All of this discrimination business over the past couple of weeks regarding Chick-fil-A and the Boy Scouts really has me thinking. Obviously, everyone has the right to their own opinion, and everyone has reasons why they hold these opinions. I’ve noticed that many of my friends hold differing views than I do, which often surprises me on human rights issues. However, I just want to point out (to those who have not considered it) that the anti-gay-rights rhetoric being used sounds suspiciously like the same arguments used in the civil rights movement of the 1960’s.
People have stated that they support Chick-fil-A’s right to have an opinion and to stick to “traditional family values”. Totally correct. Chick-fil-A is free to discriminate against gay people. But what if it was black people? Would you be so quick to defend their right to discriminate? It’s still their right. And 50 or 100 years ago, many people would have been fine with that. Because as a society, we were (and are) still evolving and still learning not to fear the unfamiliar.
Let’s look at the KKK: they have always claimed that they’re not anti-black; they’re just pro-white. Chick-fil-A, the Boys Scouts and countless other organizations are currently saying they’re not anti-gay; they’re just pro-straight. This is just hedging. (And NO, I’m not saying these entities are anywhere near the same level of hatred as the KKK.)
Many people are using the Bible to defend this discrimination. And as we know, the Bible also says it’s a sin to wear a poly-cotton blend. Or to come in contact with a woman while she is having her period. Or to do work of any kind on Sundays. A good friend in college quoted Bible verses to me to demonstrate his belief that inter-racial marriage is a sin. But sometimes, shouldn’t we just use our own common sense? What about “Love your neighbor as yourself”? What about “Judge not, lest you be judged”? We don’t know exactly what God thinks, and we never will while we’re here on Earth, but from what I believe, he did not intend his Word to be used to promote intolerance.
And even if homosexuality is a sin, is it worse than bigotry or discrimination? Is it worse than a 3-day marriage? Is it worse than Chick-fil-A lying about their aborted deal with the Muppets? Is it worse than cursing, or getting drunk, or lying to your boss, or cheating on your spouse? How is being born differently and being honest about yourself worse than all these other sins, when it is the only one that isn’t a voluntary choice?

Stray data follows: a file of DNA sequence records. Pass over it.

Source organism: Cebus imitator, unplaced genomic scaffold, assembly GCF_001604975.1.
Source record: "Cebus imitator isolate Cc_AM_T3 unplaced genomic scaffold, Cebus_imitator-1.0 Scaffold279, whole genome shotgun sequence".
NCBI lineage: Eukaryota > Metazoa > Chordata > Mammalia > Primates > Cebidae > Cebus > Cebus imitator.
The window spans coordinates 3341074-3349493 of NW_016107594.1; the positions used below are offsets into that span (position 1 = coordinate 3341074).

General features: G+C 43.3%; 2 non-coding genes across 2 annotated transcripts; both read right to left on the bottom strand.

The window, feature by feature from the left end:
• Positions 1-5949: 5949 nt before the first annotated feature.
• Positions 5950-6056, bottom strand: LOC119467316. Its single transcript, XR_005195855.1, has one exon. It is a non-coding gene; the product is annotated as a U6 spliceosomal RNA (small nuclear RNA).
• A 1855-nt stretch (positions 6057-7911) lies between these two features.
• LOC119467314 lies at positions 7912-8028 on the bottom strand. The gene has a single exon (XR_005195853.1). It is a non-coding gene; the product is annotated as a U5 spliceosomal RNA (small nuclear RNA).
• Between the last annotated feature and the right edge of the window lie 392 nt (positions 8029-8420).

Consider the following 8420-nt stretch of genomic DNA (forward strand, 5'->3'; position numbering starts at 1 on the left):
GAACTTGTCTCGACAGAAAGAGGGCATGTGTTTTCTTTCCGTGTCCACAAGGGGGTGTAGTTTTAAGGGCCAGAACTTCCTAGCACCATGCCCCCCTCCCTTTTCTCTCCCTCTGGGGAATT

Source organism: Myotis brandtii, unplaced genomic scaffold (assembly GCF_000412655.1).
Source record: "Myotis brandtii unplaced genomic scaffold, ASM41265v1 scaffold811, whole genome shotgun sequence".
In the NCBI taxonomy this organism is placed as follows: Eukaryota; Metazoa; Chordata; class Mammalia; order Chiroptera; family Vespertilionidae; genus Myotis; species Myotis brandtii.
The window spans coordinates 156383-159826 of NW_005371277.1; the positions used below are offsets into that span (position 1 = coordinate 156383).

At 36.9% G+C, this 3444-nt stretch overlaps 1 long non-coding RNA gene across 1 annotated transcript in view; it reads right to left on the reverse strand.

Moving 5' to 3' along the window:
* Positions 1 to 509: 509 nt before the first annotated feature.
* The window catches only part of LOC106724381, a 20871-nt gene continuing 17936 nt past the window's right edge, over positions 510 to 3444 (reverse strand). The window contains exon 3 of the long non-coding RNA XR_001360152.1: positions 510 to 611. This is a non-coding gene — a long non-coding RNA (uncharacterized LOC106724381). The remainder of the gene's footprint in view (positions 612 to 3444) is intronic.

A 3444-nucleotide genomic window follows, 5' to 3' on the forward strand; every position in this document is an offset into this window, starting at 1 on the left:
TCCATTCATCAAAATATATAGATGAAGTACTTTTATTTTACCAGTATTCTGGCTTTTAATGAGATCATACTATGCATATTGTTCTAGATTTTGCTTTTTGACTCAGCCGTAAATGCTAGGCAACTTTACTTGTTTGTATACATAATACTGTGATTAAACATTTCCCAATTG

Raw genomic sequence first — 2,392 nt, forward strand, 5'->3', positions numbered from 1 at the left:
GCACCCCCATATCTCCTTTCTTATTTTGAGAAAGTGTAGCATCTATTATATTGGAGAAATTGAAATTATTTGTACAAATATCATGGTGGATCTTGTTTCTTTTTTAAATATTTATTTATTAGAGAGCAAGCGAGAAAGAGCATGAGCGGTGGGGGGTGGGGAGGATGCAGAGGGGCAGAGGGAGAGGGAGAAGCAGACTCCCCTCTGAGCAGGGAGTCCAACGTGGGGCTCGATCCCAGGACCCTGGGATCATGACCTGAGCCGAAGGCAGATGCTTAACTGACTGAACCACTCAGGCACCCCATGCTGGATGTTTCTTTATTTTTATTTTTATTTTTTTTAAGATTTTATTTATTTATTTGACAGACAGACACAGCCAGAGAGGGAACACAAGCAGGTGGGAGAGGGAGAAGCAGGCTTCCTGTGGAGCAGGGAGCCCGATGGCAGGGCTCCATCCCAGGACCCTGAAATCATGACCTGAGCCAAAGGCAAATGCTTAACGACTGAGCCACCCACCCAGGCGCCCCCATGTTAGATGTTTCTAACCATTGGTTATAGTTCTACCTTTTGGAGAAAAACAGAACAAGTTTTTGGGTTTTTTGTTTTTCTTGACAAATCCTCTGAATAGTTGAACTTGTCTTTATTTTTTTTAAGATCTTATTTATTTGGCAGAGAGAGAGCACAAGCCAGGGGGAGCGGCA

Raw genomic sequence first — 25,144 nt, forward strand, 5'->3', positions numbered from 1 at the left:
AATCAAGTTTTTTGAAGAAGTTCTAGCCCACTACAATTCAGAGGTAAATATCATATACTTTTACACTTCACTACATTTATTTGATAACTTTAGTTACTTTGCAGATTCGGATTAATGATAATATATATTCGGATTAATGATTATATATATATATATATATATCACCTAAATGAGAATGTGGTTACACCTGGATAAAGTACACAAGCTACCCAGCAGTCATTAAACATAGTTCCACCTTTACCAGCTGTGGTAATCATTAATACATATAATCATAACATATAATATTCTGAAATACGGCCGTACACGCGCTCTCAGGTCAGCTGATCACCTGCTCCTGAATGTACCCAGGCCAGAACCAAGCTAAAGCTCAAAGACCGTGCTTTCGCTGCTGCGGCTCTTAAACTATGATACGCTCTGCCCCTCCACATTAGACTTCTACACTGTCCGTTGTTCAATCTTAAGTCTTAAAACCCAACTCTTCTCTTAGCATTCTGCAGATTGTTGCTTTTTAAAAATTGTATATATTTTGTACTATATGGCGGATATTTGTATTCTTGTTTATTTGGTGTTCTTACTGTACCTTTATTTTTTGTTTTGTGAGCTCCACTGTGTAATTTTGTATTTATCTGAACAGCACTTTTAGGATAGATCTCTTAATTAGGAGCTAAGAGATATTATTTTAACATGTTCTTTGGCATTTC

And lastly, let’s remember that (for the most part) gay people don’t create other gay people; straight people do. Gay people don’t destroy straight marriages; straight people do. So how about everyone quits worrying how homosexuals might destroy humanity and let’s all show some love and respect for each other. Jesus loves me and wants me to be happy. How about you?
I was shown how fragile life was on Saturday. I saw the terror on bystanders’ faces. I saw the victims of a senseless crime. I saw lives change. I was reminded that we don’t know when or where our time on Earth will end. When or where we will breathe our last breath. For one man, it was in the middle of a busy food court on a Saturday evening.
I say all the time that every moment we have to live our life is a blessing. So often I have found myself taking it for granted. Every hug from a family member. Every laugh we share with friends. Even the times of solitude are all blessings. Every second of every day is a gift. After Saturday evening, I know I truly understand how blessed I am for each second I am given.
I feel like I am overreacting about what I experienced. But I can’t help but be thankful for whatever caused me to make the choices that I made that day. My mind keeps replaying what I saw over in my head. I hope the victims make a full recovery. I wish I could shake this odd feeling from my chest. The feeling that’s reminding me how blessed I am. The same feeling that made me leave the Eaton Center. The feeling that may have potentially saved my life.